After getting quite a lot of reads of my tick-borne Powassan virus post of two weeks ago, I decided to take a good long look at Lyme, which is not as horrific as Powassan but is thousands of times more prevalent. I wanted to know more about the bacterium that causes the disease, where it comes from, and what’s being done about it – moreso than the disease itself or its treatment.
The creature that causes Lyme is called Borrelia burgdorferi, named after researcher Willy Burgdorf, who first found it in 1982. It’s a long and skinny spirochete bacterium – meaning it’s spiral-shaped, allowing it to corkscrew its way from one place to another and efficiently drill into human tissue. It’s highly mobile and reproduces rapidly. Interestingly, it was the third microbe (bacterium, virus, fungus) ever to have its genome fully sequenced, so we know quite a lot about it.
Here in the Northeast, it thrives happily in the blood and tissue of the white-footed mouse, which doesn’t in the least bit mind serving as its reservoir. This mouse, rather than deer or other animals, is the principal source of the pathogen. And deerticks (the blacklegged tick, Ixodes scapularis) love to feed on white-footed mice, thereby ingesting the bacteria into their gut.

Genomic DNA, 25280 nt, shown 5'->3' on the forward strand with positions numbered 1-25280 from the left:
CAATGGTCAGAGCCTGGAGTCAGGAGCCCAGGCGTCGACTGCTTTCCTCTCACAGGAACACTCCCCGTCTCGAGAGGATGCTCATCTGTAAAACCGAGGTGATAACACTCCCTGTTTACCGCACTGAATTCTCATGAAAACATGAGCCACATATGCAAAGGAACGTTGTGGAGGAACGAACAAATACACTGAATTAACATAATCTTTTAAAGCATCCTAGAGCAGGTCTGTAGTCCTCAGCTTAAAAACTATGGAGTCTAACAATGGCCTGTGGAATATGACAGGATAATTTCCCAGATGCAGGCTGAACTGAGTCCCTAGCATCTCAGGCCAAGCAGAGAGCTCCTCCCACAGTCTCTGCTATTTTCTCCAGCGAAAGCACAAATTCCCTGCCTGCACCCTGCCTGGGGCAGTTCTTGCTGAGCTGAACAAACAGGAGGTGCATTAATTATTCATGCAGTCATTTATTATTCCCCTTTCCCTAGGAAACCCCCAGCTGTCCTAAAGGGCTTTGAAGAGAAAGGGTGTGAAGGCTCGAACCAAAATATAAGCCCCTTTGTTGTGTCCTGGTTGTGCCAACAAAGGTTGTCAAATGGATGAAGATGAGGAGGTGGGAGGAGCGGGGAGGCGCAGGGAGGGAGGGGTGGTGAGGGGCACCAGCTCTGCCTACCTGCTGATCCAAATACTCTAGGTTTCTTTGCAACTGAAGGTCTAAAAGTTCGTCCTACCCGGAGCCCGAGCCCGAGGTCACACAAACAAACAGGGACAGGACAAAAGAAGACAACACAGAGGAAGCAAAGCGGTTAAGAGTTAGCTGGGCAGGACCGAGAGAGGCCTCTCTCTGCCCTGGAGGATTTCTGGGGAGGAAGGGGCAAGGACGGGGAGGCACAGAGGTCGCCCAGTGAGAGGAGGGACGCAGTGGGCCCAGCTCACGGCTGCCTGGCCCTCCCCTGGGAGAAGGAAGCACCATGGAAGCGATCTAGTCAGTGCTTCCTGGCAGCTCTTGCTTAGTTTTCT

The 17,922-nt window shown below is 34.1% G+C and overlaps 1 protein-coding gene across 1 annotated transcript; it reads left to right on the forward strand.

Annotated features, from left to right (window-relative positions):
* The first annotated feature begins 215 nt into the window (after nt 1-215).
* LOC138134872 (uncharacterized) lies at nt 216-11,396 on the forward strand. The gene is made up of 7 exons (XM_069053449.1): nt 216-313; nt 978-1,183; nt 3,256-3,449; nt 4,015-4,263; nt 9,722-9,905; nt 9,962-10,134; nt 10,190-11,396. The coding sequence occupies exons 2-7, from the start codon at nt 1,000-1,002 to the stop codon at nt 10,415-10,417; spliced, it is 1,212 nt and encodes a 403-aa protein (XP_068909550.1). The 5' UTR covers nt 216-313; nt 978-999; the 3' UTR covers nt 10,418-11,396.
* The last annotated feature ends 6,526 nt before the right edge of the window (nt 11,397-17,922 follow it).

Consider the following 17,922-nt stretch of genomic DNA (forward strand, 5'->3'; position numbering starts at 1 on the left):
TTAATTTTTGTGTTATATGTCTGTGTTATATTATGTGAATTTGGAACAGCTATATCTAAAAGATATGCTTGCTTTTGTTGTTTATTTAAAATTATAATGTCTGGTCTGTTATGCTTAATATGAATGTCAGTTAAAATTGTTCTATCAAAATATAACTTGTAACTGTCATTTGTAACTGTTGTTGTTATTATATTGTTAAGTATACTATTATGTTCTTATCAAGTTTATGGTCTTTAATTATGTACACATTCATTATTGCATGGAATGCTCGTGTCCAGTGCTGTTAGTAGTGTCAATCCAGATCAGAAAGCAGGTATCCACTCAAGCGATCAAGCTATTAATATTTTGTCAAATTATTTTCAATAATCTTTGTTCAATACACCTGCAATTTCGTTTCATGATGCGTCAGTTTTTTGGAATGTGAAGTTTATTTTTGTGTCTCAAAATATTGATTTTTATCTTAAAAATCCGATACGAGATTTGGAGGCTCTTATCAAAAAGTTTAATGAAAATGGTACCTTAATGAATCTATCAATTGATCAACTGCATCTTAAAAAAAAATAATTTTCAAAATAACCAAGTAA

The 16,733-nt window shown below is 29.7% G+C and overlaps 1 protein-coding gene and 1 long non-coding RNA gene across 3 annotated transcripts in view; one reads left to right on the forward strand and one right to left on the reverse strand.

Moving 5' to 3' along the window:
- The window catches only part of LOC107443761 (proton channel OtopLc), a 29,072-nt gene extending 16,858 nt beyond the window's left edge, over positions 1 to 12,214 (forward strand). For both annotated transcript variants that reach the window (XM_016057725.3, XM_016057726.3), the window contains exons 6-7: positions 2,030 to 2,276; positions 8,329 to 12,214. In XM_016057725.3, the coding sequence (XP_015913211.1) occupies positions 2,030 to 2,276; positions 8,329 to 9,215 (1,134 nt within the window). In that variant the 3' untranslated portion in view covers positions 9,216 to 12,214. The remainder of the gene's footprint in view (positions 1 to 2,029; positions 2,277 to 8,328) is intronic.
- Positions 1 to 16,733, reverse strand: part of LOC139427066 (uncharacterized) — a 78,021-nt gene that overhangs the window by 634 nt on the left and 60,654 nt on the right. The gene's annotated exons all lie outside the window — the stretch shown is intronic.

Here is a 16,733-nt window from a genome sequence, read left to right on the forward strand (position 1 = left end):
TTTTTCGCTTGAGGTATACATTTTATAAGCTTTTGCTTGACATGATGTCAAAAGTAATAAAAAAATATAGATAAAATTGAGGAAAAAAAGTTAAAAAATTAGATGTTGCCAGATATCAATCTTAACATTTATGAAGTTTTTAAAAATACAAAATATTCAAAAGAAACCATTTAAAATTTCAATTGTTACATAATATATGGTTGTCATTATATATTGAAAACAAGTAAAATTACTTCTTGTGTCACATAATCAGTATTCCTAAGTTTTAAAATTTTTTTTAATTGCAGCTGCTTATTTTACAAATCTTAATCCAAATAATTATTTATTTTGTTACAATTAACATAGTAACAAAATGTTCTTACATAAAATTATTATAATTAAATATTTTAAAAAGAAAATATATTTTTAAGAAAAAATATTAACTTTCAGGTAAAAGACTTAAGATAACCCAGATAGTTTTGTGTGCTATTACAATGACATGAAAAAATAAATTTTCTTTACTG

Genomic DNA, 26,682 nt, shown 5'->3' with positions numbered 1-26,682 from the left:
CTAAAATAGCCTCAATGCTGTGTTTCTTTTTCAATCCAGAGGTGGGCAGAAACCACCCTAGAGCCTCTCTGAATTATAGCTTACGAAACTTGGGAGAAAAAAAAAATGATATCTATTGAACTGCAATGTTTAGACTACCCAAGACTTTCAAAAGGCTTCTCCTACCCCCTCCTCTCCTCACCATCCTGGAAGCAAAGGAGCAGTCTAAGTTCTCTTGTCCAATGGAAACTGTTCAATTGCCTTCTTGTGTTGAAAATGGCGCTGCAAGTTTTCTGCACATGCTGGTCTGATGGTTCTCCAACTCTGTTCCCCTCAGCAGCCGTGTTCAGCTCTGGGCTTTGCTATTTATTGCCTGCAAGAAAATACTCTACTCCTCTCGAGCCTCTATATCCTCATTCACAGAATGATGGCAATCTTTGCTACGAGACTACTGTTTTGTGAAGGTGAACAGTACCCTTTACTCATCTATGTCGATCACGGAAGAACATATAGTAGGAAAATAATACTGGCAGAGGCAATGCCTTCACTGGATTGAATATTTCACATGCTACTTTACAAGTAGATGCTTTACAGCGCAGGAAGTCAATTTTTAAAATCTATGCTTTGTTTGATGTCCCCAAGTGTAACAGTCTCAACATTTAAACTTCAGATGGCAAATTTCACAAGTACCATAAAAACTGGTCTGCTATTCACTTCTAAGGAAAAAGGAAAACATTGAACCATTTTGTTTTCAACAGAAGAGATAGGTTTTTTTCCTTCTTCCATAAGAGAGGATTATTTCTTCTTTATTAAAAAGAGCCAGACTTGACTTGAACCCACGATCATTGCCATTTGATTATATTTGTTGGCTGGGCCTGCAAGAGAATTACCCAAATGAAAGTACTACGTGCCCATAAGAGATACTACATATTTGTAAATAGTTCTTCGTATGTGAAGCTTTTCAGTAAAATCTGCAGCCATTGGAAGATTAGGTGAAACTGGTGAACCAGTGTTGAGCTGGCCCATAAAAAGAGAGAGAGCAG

I’ve also done just enough research on ticks to learn there’s no one out there who feels we need them. We just don’t. Guinea hens cheerfully eat them (and sources say a single guinea hen will clear one whole acre), but almost nobody else will take the chance. Ticks diminish certain animal populations, like moose (and they are brutal on moose!), but no one is saying we have too many moose in northern New England. Ticks seem monstrously unnecessary in nature, they’re disgusting, and not just a little bit scary in what they can do to us. And every year there seems to be more of them around us.
The LYMErix Debacle: 1998-2002
It’s appalling and ironic that we can vaccinate our pets against Lyme, but not ourselves. That wasn’t always the case. Until twelve years ago, we had access to a Lyme vaccine made by SmithKline Beecham, and about 1.4 million people used it. Launched in 1998 under the name LYMErix, it had the blessings of the FDA and the CDC’s Advisory Committee on Immunization Practices (ACIP). It was ingeniously designed and worked quite well. But the ACIP also noted some issues with the drug, like –
- vaccine efficacy was noted to be only ∼80% against definite disease outcome
- 3 doses were required over the first year, meaning there wasn’t full protection until the second year